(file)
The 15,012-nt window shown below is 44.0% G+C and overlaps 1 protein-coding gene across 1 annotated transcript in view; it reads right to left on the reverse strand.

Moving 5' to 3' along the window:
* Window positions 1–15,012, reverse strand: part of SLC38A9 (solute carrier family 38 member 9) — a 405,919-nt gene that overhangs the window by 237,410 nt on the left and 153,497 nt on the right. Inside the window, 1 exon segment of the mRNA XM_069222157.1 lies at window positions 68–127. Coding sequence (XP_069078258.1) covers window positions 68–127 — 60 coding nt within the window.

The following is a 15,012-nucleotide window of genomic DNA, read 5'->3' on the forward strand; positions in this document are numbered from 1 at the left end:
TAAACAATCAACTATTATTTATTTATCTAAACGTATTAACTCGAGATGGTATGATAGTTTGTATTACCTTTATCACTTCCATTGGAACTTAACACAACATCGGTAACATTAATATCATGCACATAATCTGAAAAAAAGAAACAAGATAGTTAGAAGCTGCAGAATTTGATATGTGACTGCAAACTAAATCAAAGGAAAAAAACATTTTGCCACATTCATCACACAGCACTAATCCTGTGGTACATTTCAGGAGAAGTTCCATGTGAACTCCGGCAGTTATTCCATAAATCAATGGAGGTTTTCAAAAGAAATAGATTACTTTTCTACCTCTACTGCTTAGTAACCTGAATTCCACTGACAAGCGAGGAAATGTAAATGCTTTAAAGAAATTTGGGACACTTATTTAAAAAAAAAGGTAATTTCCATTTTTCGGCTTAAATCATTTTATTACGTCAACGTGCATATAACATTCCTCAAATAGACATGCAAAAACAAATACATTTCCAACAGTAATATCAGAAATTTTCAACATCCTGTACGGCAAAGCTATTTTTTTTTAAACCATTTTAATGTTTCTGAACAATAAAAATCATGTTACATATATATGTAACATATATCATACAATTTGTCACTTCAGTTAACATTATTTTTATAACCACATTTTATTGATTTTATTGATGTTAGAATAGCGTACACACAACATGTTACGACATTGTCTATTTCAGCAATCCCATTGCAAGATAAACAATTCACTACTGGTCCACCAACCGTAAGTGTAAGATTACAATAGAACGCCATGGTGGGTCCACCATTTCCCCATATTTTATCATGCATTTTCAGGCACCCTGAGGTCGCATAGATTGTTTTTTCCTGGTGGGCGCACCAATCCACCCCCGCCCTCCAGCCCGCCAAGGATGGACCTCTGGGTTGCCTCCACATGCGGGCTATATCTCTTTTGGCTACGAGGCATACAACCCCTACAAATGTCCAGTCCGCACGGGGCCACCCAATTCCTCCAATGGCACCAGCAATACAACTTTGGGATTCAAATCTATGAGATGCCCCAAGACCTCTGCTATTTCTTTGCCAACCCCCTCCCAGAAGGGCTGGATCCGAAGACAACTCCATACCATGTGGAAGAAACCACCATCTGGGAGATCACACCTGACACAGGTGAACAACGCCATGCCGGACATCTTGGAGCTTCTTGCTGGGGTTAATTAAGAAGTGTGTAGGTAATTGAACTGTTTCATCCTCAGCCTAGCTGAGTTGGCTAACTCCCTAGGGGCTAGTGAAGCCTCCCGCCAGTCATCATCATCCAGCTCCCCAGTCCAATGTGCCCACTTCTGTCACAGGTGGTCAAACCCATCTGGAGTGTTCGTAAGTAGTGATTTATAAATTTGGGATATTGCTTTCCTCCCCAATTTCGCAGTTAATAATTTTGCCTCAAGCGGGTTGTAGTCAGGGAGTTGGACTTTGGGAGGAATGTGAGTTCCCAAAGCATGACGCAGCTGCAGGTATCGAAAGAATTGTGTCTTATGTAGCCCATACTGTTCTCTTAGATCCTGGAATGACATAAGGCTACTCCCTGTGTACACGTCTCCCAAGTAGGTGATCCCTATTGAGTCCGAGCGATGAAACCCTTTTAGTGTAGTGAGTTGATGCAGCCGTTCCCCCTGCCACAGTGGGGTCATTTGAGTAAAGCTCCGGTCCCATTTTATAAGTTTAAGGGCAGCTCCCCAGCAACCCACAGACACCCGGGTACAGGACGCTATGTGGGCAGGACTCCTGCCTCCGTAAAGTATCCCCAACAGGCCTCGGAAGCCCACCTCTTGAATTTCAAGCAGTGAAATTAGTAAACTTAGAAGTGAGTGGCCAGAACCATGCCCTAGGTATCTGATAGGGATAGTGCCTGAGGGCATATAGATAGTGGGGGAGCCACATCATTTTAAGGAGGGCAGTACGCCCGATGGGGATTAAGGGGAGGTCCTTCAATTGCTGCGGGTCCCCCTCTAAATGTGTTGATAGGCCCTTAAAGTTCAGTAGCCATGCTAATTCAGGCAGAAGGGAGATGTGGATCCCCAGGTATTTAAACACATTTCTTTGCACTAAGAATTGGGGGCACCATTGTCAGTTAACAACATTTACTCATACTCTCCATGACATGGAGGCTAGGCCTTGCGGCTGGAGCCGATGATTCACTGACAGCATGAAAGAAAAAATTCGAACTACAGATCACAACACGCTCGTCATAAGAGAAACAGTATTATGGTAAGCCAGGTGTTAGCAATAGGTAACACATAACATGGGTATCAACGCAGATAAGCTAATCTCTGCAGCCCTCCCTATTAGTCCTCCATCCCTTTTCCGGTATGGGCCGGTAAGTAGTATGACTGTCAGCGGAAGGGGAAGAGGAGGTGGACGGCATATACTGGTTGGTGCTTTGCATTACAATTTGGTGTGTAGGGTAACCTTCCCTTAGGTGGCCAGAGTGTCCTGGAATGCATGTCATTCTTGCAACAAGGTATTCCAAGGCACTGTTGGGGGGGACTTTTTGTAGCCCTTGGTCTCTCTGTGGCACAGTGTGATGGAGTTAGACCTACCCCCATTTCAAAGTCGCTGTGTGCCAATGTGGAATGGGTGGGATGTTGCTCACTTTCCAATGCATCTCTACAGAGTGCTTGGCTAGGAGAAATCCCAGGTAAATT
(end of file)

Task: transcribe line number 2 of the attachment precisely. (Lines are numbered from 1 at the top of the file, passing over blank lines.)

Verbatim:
Moving 5' to 3' along the window: